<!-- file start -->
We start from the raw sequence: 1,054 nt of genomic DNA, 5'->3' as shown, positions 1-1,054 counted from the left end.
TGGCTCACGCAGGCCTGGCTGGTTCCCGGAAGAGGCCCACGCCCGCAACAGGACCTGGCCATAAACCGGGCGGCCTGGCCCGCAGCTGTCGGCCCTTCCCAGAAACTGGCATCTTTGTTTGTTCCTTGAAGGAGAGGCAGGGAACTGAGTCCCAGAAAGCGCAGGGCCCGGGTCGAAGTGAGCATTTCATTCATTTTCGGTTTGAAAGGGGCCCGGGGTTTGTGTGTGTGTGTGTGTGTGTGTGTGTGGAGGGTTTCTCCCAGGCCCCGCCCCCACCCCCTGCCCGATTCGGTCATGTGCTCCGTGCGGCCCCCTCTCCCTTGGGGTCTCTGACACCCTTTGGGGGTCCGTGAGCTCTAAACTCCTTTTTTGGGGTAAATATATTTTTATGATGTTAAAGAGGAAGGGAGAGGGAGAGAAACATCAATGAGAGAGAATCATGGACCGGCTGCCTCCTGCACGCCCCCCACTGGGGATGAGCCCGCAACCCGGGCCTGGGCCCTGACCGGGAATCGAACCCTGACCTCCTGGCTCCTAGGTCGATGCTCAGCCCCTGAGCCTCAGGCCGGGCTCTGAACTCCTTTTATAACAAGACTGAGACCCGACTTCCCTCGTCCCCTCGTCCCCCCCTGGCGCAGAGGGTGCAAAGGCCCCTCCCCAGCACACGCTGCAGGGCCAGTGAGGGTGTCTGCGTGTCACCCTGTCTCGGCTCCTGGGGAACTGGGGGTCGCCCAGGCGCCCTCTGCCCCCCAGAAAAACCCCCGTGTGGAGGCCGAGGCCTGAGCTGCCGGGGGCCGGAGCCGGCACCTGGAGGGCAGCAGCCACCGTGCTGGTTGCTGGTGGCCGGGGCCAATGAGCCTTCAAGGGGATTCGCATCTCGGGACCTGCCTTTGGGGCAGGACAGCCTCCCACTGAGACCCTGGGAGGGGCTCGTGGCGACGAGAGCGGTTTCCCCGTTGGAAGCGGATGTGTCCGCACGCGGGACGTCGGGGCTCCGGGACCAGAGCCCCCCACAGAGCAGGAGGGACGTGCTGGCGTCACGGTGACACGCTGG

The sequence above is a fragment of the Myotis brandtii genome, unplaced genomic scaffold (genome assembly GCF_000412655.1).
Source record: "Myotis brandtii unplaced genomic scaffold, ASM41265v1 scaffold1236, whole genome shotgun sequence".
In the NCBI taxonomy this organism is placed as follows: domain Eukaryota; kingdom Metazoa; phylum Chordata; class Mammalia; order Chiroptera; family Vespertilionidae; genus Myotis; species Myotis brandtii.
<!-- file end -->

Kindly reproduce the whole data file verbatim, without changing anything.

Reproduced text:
We start from the raw sequence: 1,054 nt of genomic DNA, 5'->3' as shown, positions 1-1,054 counted from the left end.
TGGCTCACGCAGGCCTGGCTGGTTCCCGGAAGAGGCCCACGCCCGCAACAGGACCTGGCCATAAACCGGGCGGCCTGGCCCGCAGCTGTCGGCCCTTCCCAGAAACTGGCATCTTTGTTTGTTCCTTGAAGGAGAGGCAGGGAACTGAGTCCCAGAAAGCGCAGGGCCCGGGTCGAAGTGAGCATTTCATTCATTTTCGGTTTGAAAGGGGCCCGGGGTTTGTGTGTGTGTGTGTGTGTGTGTGTGTGGAGGGTTTCTCCCAGGCCCCGCCCCCACCCCCTGCCCGATTCGGTCATGTGCTCCGTGCGGCCCCCTCTCCCTTGGGGTCTCTGACACCCTTTGGGGGTCCGTGAGCTCTAAACTCCTTTTTTGGGGTAAATATATTTTTATGATGTTAAAGAGGAAGGGAGAGGGAGAGAAACATCAATGAGAGAGAATCATGGACCGGCTGCCTCCTGCACGCCCCCCACTGGGGATGAGCCCGCAACCCGGGCCTGGGCCCTGACCGGGAATCGAACCCTGACCTCCTGGCTCCTAGGTCGATGCTCAGCCCCTGAGCCTCAGGCCGGGCTCTGAACTCCTTTTATAACAAGACTGAGACCCGACTTCCCTCGTCCCCTCGTCCCCCCCTGGCGCAGAGGGTGCAAAGGCCCCTCCCCAGCACACGCTGCAGGGCCAGTGAGGGTGTCTGCGTGTCACCCTGTCTCGGCTCCTGGGGAACTGGGGGTCGCCCAGGCGCCCTCTGCCCCCCAGAAAAACCCCCGTGTGGAGGCCGAGGCCTGAGCTGCCGGGGGCCGGAGCCGGCACCTGGAGGGCAGCAGCCACCGTGCTGGTTGCTGGTGGCCGGGGCCAATGAGCCTTCAAGGGGATTCGCATCTCGGGACCTGCCTTTGGGGCAGGACAGCCTCCCACTGAGACCCTGGGAGGGGCTCGTGGCGACGAGAGCGGTTTCCCCGTTGGAAGCGGATGTGTCCGCACGCGGGACGTCGGGGCTCCGGGACCAGAGCCCCCCACAGAGCAGGAGGGACGTGCTGGCGTCACGGTGACACGCTGG

The sequence above is a fragment of the Myotis brandtii genome, unplaced genomic scaffold (genome assembly GCF_000412655.1).
Source record: "Myotis brandtii unplaced genomic scaffold, ASM41265v1 scaffold1236, whole genome shotgun sequence".
In the NCBI taxonomy this organism is placed as follows: domain Eukaryota; kingdom Metazoa; phylum Chordata; class Mammalia; order Chiroptera; family Vespertilionidae; genus Myotis; species Myotis brandtii.